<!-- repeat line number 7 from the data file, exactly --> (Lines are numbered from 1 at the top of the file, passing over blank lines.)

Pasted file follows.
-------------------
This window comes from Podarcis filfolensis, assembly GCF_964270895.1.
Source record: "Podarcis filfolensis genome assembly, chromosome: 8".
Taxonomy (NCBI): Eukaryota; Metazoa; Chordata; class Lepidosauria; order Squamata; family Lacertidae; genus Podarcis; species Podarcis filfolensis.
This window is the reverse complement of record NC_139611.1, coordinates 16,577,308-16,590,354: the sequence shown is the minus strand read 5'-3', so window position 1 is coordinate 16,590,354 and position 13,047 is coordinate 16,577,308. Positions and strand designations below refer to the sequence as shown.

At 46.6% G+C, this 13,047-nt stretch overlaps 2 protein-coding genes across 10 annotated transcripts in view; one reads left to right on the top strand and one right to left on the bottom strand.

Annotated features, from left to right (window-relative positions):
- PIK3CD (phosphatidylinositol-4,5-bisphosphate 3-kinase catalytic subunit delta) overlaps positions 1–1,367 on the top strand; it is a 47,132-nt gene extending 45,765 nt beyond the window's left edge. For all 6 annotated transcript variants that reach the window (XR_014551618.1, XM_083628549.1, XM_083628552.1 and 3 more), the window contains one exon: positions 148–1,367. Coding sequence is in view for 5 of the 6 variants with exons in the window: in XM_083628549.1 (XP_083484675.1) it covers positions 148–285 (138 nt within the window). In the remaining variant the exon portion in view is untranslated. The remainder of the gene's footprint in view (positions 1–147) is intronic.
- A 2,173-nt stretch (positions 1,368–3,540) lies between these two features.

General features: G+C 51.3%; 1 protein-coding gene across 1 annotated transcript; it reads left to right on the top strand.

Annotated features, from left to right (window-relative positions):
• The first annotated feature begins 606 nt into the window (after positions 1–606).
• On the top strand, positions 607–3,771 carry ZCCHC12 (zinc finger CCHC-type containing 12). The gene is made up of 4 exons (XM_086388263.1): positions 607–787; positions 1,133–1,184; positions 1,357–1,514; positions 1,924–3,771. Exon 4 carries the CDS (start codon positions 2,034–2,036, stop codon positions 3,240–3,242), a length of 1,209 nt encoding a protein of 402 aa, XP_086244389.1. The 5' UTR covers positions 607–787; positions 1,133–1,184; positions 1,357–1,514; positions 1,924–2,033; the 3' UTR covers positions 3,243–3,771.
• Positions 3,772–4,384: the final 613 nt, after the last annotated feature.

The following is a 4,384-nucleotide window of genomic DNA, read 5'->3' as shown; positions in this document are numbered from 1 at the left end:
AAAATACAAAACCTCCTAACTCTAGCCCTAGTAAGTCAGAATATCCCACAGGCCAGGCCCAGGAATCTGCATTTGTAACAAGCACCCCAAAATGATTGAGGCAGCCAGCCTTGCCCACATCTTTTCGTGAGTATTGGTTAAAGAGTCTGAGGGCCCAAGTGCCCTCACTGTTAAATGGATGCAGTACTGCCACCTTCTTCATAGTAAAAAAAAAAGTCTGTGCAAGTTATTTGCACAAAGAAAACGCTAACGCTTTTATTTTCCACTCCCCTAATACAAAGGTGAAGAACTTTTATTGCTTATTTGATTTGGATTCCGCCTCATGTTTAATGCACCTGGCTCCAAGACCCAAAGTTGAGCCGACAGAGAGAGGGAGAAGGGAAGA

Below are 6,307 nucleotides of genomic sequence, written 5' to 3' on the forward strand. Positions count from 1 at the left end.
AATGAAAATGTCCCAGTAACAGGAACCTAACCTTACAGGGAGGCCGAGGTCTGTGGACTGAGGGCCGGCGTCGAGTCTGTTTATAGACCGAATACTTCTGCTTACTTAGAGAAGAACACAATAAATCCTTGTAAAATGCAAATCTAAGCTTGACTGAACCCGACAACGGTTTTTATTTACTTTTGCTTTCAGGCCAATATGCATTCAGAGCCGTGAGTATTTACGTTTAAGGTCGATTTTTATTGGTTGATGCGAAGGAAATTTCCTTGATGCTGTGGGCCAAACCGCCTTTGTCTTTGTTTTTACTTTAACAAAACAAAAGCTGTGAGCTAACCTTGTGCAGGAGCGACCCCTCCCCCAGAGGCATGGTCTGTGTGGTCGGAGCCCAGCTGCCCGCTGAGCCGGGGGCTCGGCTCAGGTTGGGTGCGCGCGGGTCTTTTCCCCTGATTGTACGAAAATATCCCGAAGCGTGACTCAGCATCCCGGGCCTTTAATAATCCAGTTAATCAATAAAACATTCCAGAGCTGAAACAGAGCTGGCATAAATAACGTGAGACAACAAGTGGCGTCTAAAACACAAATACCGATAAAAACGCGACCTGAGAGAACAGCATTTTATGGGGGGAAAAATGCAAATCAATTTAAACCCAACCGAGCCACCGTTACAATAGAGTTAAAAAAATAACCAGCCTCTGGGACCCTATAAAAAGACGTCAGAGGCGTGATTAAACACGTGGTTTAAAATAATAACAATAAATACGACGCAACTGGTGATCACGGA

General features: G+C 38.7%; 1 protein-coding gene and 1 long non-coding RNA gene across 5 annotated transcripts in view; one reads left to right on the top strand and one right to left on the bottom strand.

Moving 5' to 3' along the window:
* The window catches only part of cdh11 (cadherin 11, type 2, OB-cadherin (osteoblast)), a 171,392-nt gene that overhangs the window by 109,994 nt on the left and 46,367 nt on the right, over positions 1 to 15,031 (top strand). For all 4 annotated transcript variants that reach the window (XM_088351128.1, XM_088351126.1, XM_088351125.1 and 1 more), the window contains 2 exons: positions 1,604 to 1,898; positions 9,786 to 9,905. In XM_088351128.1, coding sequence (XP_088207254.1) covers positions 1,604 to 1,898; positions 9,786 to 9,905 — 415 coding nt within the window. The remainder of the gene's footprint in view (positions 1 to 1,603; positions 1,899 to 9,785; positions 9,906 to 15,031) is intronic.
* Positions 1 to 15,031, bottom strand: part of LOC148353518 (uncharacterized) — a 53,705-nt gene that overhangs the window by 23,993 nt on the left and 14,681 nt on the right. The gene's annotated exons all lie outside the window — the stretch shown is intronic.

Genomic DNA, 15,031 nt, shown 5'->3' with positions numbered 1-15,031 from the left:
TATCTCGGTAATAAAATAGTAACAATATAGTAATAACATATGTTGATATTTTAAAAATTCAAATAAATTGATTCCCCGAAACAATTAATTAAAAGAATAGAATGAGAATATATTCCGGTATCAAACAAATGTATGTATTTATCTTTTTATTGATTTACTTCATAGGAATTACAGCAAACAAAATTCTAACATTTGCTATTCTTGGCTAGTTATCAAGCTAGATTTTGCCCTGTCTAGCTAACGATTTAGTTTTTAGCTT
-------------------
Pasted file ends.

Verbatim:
- PIK3CD (phosphatidylinositol-4,5-bisphosphate 3-kinase catalytic subunit delta) overlaps positions 1–1,367 on the top strand; it is a 47,132-nt gene extending 45,765 nt beyond the window's left edge. For all 6 annotated transcript variants that reach the window (XR_014551618.1, XM_083628549.1, XM_083628552.1 and 3 more), the window contains one exon: positions 148–1,367. Coding sequence is in view for 5 of the 6 variants with exons in the window: in XM_083628549.1 (XP_083484675.1) it covers positions 148–285 (138 nt within the window). In the remaining variant the exon portion in view is untranslated. The remainder of the gene's footprint in view (positions 1–147) is intronic.